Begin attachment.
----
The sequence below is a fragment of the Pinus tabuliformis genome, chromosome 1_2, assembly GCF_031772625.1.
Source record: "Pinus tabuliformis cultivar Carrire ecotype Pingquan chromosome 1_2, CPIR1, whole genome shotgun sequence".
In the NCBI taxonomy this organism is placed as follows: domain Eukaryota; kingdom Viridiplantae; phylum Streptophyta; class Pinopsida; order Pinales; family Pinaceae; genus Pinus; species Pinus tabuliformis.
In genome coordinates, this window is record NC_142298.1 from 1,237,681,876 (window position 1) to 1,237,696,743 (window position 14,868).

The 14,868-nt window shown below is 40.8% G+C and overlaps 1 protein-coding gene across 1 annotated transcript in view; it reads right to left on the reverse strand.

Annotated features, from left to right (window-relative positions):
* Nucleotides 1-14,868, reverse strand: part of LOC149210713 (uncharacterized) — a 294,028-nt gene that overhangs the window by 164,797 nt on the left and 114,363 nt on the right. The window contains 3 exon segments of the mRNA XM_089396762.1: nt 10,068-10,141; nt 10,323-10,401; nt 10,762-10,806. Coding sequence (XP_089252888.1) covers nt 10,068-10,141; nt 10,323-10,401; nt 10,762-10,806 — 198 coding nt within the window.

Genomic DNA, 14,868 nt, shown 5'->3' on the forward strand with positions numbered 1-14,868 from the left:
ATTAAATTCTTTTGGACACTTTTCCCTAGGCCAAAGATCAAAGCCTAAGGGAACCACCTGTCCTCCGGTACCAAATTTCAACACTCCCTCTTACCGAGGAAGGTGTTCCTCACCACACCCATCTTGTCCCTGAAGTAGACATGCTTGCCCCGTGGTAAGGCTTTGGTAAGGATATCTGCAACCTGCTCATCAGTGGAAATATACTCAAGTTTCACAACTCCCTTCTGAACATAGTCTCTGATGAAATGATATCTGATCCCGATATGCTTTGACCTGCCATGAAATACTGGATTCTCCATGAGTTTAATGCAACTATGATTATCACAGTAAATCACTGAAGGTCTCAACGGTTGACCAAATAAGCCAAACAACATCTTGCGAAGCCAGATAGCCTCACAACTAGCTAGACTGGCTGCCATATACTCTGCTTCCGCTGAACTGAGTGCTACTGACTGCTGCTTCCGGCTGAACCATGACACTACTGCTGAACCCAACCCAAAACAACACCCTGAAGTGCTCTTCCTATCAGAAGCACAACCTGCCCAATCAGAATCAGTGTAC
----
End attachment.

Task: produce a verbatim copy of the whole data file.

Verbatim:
The sequence below is a fragment of the Pinus tabuliformis genome, chromosome 1_2, assembly GCF_031772625.1.
Source record: "Pinus tabuliformis cultivar Carrire ecotype Pingquan chromosome 1_2, CPIR1, whole genome shotgun sequence".
In the NCBI taxonomy this organism is placed as follows: domain Eukaryota; kingdom Viridiplantae; phylum Streptophyta; class Pinopsida; order Pinales; family Pinaceae; genus Pinus; species Pinus tabuliformis.
In genome coordinates, this window is record NC_142298.1 from 1,237,681,876 (window position 1) to 1,237,696,743 (window position 14,868).

The 14,868-nt window shown below is 40.8% G+C and overlaps 1 protein-coding gene across 1 annotated transcript in view; it reads right to left on the reverse strand.

Annotated features, from left to right (window-relative positions):
* Nucleotides 1-14,868, reverse strand: part of LOC149210713 (uncharacterized) — a 294,028-nt gene that overhangs the window by 164,797 nt on the left and 114,363 nt on the right. The window contains 3 exon segments of the mRNA XM_089396762.1: nt 10,068-10,141; nt 10,323-10,401; nt 10,762-10,806. Coding sequence (XP_089252888.1) covers nt 10,068-10,141; nt 10,323-10,401; nt 10,762-10,806 — 198 coding nt within the window.

Genomic DNA, 14,868 nt, shown 5'->3' on the forward strand with positions numbered 1-14,868 from the left:
ATTAAATTCTTTTGGACACTTTTCCCTAGGCCAAAGATCAAAGCCTAAGGGAACCACCTGTCCTCCGGTACCAAATTTCAACACTCCCTCTTACCGAGGAAGGTGTTCCTCACCACACCCATCTTGTCCCTGAAGTAGACATGCTTGCCCCGTGGTAAGGCTTTGGTAAGGATATCTGCAACCTGCTCATCAGTGGAAATATACTCAAGTTTCACAACTCCCTTCTGAACATAGTCTCTGATGAAATGATATCTGATCCCGATATGCTTTGACCTGCCATGAAATACTGGATTCTCCATGAGTTTAATGCAACTATGATTATCACAGTAAATCACTGAAGGTCTCAACGGTTGACCAAATAAGCCAAACAACATCTTGCGAAGCCAGATAGCCTCACAACTAGCTAGACTGGCTGCCATATACTCTGCTTCCGCTGAACTGAGTGCTACTGACTGCTGCTTCCGGCTGAACCATGACACTACTGCTGAACCCAACCCAAAACAACACCCTGAAGTGCTCTTCCTATCAGAAGCACAACCTGCCCAATCAGAATCAGTGTAC